Further advantages of the monitoring system are apparent from the above discussion of the method.
In one embodiment, the monitoring system comprises a central panel which is arranged to receive from at least one subset of the monitoring modules said data representing the area in a stylized way, and to forward this data to the monitoring station, together with supplementary data such as data of the type: date, time and information about from which monitoring module said data was received.
The central panel can, for example, be located at an entrance to a building and also have the function of being able to activate and deactivate the monitoring modules. There can be a large number of central panels connected to the monitoring station. No processing of the received data is normally carried out in the central panel, except for the addition of extra information which can be of use to the operator in the monitoring station.
In another embodiment according to the invention, the monitoring modules and the monitoring station are arranged to communicate by wireless means, such as by mobile telephony.
In wireless communication, the bandwidth for the transmission is particularly critical. With wireless communication no extra cable-laying is required, which reduces the costs. The monitoring station can, for example, be a mobile terminal. An advantage of this is that the operator does not need to remain in one particular place. The mobile terminal can, for example, be a mobile phone. As it is possible to show a simple object on a mobile phone's display, the operator can view the object on the mobile phone's display and can determine whether there is an alarm situation and based on this can take any measures. This means, for example, that the operator can carry out other tasks between alarm situations and when an alarm situation arises he is informed of this, for example, by means of an audio signal.
The monitoring station can also be a server to make possible monitoring via a computer network. As no decision needs to be taken by the monitoring station itself, this can be a server. An operator can monitor from anywhere in the world, provided he has access to a network connection.
According to a third aspect of the invention, this comprises a monitoring module for monitoring a monitored location, which comprises a light-sensitive sensor for recording an image of the monitored location, which monitoring module is arranged to carry out computer-based analysis of the image, which comprises extracting an area from the image which differs from a reference image, extracting an object from the area, classifying the object based on characteristics associated with the object, such as a characteristic of the type: size, shape and/or movement history, and, if the object is classified as a human alarm object, transmitting data representing the area in a stylized way to an external unit.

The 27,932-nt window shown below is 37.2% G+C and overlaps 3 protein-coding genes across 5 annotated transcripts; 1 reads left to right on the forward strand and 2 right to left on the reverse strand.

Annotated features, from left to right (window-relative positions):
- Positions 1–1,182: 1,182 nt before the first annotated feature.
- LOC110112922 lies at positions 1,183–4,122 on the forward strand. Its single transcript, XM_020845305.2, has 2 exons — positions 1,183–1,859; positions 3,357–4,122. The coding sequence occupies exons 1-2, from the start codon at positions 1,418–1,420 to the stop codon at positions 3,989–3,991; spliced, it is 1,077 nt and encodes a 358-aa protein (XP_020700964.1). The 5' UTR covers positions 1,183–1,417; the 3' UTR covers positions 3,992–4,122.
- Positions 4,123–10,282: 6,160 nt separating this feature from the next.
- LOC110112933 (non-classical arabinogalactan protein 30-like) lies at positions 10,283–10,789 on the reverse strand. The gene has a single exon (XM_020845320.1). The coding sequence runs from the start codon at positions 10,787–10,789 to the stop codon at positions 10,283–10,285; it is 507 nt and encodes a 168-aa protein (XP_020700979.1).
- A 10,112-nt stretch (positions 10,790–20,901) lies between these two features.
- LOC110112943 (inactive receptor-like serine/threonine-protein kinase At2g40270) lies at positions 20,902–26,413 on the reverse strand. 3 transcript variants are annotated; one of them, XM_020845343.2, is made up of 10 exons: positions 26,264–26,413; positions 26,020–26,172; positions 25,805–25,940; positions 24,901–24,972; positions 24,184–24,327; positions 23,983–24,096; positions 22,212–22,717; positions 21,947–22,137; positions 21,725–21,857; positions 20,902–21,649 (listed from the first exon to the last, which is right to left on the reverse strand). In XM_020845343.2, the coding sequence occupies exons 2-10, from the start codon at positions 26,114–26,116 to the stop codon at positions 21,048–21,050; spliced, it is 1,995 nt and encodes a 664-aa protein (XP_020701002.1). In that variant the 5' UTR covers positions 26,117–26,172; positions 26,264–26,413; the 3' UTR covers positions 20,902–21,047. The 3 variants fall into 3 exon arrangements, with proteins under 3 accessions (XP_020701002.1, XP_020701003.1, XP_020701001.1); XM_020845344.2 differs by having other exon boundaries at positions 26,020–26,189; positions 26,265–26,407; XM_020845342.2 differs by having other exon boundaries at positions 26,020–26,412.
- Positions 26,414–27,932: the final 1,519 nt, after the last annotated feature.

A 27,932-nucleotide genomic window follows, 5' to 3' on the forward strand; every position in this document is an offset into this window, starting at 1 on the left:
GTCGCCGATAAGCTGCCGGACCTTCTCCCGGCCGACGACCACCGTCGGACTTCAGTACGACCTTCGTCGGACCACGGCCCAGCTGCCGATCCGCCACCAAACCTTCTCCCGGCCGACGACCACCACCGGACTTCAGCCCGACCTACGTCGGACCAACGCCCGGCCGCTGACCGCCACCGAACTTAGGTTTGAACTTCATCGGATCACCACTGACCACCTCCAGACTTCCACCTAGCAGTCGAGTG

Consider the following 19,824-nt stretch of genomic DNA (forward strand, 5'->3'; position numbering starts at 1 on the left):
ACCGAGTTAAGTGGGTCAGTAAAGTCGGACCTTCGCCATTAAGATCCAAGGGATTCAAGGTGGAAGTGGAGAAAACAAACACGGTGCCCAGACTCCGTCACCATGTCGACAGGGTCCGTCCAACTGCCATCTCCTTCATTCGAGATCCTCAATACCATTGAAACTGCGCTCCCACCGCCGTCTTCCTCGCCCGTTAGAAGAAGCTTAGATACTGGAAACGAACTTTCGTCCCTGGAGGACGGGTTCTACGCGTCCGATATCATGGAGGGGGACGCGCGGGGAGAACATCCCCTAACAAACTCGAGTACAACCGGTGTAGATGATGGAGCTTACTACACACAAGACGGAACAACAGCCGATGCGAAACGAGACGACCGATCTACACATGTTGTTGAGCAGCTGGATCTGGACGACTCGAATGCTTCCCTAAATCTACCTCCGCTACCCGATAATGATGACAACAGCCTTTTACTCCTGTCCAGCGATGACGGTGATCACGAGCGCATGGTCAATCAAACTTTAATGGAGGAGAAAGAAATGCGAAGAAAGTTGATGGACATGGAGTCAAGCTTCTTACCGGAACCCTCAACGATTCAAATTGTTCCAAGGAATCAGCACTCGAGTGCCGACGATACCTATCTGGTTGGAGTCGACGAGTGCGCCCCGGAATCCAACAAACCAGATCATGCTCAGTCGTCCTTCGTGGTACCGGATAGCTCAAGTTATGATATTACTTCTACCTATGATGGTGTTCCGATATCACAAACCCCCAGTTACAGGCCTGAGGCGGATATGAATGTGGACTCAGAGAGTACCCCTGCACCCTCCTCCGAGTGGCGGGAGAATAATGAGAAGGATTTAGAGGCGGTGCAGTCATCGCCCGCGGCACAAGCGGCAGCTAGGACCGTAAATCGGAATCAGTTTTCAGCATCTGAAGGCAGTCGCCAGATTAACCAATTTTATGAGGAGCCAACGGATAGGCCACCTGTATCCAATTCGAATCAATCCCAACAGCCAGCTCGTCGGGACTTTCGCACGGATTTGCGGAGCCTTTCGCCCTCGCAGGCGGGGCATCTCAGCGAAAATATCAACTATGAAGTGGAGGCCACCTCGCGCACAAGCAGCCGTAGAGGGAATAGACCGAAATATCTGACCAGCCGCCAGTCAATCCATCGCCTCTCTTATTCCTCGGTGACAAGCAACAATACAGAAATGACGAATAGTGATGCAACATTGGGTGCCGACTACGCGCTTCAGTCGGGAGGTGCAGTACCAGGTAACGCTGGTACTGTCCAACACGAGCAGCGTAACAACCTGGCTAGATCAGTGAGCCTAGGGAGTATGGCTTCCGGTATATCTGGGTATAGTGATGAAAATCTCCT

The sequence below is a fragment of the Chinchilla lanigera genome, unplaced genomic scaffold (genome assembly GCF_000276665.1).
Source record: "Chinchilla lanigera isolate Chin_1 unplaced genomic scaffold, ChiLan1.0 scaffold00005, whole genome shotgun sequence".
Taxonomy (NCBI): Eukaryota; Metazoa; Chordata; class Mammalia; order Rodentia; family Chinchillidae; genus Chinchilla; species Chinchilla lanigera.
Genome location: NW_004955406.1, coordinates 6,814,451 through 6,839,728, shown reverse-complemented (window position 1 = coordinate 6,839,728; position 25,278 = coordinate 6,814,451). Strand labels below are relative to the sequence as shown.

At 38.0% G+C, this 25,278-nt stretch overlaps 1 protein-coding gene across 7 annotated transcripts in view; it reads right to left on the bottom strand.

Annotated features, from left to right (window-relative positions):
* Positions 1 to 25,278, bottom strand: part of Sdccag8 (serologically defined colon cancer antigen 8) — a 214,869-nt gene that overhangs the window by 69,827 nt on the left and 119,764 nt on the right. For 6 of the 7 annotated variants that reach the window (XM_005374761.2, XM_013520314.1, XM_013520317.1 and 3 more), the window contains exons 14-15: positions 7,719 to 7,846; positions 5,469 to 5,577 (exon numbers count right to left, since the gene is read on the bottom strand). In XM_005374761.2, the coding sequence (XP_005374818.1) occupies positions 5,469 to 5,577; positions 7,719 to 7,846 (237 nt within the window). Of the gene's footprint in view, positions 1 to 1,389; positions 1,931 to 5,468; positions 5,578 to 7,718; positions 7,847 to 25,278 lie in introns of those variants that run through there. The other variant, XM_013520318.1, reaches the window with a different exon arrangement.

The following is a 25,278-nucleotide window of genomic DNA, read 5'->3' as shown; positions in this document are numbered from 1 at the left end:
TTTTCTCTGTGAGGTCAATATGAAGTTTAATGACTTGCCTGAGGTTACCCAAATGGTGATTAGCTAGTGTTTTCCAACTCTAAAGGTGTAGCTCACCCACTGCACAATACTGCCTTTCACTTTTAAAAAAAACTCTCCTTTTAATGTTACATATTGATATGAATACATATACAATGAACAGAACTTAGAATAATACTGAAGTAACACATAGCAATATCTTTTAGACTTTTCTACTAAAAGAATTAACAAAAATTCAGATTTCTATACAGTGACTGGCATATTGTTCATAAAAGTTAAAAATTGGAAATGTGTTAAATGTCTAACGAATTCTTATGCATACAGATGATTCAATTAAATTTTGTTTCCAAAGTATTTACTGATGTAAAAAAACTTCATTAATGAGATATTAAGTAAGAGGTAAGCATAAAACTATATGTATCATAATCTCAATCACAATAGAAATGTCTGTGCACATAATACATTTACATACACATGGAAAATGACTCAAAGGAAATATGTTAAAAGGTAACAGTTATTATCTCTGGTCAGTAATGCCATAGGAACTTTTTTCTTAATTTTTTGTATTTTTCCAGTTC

With the monitoring module the same advantages are obtained as have been discussed above in connection with the claims concerning the method and the claims concerning the system. In addition, the following is achieved.
In a preferred embodiment, the memory is arranged to store a particular type of movement information for learning purposes.
This has the great advantage that the monitoring module becomes better at ignoring false alarms and learns what does not give rise to an alarm situation. The saved movement information can, for example, be movement detected outside a window. Perhaps people often walk past, and are not objects that are to give rise to an alarm situation. This type of recurring movement in this area will then not give rise to an alarm situation.
In one embodiment, a supplementary sensor is used which makes possible even more reliable monitoring. The accuracy of the whole system is thereby increased. The supplementary sensor can, for example, be an infrared detector. The infrared detector extends the monitored wavelength range. For example, it can be a useful addition when an alarm object is wearing clothes which match the background in pattern and color, which can cause problems for the light-sensitive sensor. The infrared detector will then detect the object from the heat it is emitting.